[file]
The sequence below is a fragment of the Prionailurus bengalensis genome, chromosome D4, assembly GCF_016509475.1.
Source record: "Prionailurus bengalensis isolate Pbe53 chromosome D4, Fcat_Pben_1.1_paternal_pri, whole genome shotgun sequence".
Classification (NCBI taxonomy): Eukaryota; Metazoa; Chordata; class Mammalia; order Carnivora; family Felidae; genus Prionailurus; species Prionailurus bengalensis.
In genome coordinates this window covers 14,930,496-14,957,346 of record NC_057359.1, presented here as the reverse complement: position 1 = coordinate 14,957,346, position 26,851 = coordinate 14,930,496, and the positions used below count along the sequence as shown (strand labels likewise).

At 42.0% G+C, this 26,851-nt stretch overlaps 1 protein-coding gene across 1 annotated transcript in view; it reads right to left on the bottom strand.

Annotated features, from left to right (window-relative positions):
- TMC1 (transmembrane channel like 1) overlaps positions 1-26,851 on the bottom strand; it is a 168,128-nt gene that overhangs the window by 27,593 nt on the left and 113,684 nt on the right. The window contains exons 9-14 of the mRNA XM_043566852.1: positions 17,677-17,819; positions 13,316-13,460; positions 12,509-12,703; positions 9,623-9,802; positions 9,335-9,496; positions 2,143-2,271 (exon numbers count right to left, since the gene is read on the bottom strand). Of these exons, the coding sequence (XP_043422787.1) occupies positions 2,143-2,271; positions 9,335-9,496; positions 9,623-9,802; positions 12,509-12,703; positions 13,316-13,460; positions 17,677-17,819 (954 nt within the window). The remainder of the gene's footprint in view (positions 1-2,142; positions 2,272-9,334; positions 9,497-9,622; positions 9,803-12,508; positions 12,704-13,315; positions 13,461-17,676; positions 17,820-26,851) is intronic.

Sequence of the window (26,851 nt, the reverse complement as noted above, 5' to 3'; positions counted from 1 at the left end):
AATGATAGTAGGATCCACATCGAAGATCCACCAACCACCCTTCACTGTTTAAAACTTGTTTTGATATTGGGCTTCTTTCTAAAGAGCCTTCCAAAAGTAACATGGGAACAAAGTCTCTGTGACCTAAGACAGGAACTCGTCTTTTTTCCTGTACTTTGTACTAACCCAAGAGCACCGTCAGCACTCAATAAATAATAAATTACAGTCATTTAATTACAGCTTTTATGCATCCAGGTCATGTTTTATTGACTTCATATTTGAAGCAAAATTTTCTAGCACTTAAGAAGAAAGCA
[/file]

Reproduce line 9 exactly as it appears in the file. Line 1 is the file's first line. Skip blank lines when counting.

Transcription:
AATGATAGTAGGATCCACATCGAAGATCCACCAACCACCCTTCACTGTTTAAAACTTGTTTTGATATTGGGCTTCTTTCTAAAGAGCCTTCCAAAAGTAACATGGGAACAAAGTCTCTGTGACCTAAGACAGGAACTCGTCTTTTTTCCTGTACTTTGTACTAACCCAAGAGCACCGTCAGCACTCAATAAATAATAAATTACAGTCATTTAATTACAGCTTTTATGCATCCAGGTCATGTTTTATTGACTTCATATTTGAAGCAAAATTTTCTAGCACTTAAGAAGAAAGCA